Virtuoso Cellist, Composer, Producer, Inventor – Profile by Elizabeth Shea
There’s a playful glint in Philip Sheppard’s eyes that draws you in the moment you meet him. He is understated, usually in jeans, a coffee in hand, a slight grin on his face. His 300-year-old cello casually at his feet. His journal, swollen with handwritten notes and sketches of musical works in progress, always at easy reach. His laugh is warm, his humor dryly British, his mind working at an allegro pace. The man whose compositions form the musical pulse to powerful films and global events, the man whose cello simply stuns, is exactly how you hoped he’d be.
Philip’s fascination with music began at age 3 when he was found to have perfect pitch. Naturally, his response was to play the largest and heaviest instrument he could handle: the cello. By the age of 10, he was touring the U.S., and at 17, he was awarded a scholarship to the Royal Academy of Music, where he trained in cello and composition, and later became Professor. Today, he is known as one of the world’s foremost cellists and in-demand soundtrack composers.
Perhaps because he was encouraged to play the cello at such a young age, Philip has always approached music as play, viewing notes as “liquid architecture” to spur different sounds, emotion and visual constructs. This unorthodox approach to composition has resulted in more than 30 film, television and theatrical scores as well as the invention of Compose Yourself, a top-selling, award-winning children’s music game that the Wall Street Journal touted above the fold.
Philip’s collaborations reflect the diversity in his musical interests and personal passions. Recently, his work in a
Philip’s collaborations reflect the diversity in his musical interests and personal passions. Recently, his work in aStar Wars The Force Awakens trailer made his bucket list a little lighter, and his latest project brought him to the base of the Eiffel Tower where he opened the Paris Global Climate Summit with UN Secretary-General Ban Ki-moon and Amazonian Chief Raoni looking on.
Philip teamed up with Cirque du Soleil to shine the spotlight on global water needs, composed the original soundtrack to the epic BBC series Human Universe, scored the catwalk for Alexander McQueen and wrote the strings for the #1 album Like Clockwork by Queens of the Stone Age. And he can rock an electric cello like none other – just ask David Bowie. Over the years, he’s also worked with Jarvis Cocker, Jeff Buckley, John Legend, Scott Walker, Suzanne Vega, UNKLE, Pretty Lights and virtuoso percussionist Evelyn Glennie.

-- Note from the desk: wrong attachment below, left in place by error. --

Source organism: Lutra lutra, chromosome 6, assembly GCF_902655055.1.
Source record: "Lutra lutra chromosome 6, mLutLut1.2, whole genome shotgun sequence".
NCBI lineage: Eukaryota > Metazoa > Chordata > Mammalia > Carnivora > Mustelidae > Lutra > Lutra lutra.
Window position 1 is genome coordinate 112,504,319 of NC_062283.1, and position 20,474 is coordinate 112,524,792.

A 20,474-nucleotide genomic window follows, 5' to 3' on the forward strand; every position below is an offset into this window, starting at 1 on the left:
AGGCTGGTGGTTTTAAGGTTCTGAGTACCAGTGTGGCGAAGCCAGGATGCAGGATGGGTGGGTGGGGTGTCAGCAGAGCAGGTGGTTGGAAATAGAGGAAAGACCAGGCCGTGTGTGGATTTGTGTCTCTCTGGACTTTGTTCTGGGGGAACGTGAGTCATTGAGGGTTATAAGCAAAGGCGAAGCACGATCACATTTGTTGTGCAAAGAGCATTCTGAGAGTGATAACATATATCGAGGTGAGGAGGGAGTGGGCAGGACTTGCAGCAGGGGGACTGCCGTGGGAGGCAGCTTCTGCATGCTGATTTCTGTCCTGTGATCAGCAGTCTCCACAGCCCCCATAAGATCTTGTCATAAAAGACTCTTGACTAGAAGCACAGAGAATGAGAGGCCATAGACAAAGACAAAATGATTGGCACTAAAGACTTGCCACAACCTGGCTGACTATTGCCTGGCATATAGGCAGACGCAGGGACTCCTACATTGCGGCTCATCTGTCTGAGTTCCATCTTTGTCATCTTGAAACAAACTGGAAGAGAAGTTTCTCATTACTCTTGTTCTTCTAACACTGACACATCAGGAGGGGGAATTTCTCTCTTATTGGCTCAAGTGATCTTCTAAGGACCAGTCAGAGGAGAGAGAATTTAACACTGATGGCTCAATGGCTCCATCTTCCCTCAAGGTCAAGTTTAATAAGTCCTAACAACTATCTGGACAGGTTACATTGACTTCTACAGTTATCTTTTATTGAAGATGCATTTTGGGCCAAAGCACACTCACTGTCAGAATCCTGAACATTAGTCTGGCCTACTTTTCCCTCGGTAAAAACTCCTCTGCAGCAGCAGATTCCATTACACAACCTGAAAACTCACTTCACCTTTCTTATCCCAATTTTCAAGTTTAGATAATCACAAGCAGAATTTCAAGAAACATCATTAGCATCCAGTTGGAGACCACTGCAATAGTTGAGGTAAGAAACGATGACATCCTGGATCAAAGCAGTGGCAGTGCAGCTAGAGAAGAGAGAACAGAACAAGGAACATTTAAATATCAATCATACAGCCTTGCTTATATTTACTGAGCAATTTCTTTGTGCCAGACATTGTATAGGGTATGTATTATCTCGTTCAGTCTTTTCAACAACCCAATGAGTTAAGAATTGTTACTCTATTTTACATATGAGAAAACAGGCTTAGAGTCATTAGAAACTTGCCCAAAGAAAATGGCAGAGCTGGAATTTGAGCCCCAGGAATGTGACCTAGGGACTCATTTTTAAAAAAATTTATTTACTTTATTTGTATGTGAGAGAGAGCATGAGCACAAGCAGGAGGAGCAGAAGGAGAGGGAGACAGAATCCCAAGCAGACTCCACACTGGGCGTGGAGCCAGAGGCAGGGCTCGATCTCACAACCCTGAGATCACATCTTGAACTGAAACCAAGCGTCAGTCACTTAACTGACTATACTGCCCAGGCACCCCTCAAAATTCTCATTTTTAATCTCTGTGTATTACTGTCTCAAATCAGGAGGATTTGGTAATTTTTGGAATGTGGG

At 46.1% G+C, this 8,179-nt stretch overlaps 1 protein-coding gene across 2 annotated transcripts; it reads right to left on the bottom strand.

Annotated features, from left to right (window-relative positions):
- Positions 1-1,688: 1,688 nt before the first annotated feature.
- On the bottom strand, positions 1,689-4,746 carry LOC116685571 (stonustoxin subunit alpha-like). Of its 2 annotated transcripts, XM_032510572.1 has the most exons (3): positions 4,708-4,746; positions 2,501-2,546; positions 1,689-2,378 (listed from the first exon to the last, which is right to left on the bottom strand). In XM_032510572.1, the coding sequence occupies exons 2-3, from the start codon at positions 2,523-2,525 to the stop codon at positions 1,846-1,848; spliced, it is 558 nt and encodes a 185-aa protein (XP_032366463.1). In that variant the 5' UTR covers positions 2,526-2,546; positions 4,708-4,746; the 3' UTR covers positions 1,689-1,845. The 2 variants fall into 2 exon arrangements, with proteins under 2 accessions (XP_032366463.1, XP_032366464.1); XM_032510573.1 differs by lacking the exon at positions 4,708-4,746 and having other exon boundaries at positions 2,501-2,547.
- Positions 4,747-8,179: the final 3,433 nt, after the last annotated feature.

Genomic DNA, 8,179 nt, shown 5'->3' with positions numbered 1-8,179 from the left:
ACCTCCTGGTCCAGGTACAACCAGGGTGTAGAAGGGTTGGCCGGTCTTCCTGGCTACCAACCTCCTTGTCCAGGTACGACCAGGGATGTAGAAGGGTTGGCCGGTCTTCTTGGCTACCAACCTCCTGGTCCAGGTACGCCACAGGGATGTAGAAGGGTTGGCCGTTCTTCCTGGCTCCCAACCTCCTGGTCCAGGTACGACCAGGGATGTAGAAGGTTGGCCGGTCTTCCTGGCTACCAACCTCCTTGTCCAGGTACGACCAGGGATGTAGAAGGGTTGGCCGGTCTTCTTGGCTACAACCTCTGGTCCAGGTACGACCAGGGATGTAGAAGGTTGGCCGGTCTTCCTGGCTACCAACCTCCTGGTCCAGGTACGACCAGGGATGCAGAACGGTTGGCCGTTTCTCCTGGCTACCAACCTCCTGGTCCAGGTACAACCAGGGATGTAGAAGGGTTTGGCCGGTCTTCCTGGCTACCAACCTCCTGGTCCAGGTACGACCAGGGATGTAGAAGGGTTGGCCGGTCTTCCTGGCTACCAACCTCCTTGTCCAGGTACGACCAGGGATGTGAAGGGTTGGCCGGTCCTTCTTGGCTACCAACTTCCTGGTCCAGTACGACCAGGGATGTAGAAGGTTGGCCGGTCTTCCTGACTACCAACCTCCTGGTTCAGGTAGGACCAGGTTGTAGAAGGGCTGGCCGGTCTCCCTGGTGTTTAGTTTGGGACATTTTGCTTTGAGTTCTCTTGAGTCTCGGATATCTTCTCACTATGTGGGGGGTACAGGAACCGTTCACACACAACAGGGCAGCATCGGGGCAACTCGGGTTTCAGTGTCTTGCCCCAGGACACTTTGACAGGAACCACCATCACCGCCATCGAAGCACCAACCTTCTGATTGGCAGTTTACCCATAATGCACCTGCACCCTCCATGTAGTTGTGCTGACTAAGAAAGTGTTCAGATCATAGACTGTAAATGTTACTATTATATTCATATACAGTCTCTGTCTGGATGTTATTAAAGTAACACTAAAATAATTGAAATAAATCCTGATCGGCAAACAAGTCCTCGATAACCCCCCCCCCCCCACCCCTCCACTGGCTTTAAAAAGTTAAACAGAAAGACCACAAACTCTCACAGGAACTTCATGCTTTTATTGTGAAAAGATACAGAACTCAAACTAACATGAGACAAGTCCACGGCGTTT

A popular speaker at innovation conferences around the globe such as C2MTL, The EG, and TTI Vanguard, Philip delivers rousing keynotes about the intersection of music and data, innate musical ability within all of us, and other topics that connect music to creativity, tech and introspection. Often voted best speaker, his use of group games and exercises to instantly produce fully-fledged compositions remains a perennial favorite.
Large-scale – and complex – productions are another of Philip’s fortes. For the 2012 London Olympics, he was given 52 hours to re-score and record all 206 of the world’s national anthems with the London Philharmonic Orchestra. His portfolio also includes the Tour de France, the Rugby World Cup, the 2008 Beijing Olympics, and New Year’s Eve at the world’s tallest building in Dubai.
Philip was honored with BBC’s Music Production of the Year for The Manchester Passion and was recently named as one of Origin Magazine’s “Top 100 Creatives in the U.S.” He is the recipient of an RAM Fellowship, a lifetime achievement award from the Royal Academy of Music for his services to music and education.
Philip’s also a dad and a former pub quiz champion who draws great inspiration and solace from books. Fittingly, his writing and recording studio is designed as a library and is on the site of esteemed children’s author Enid Blyton’s house.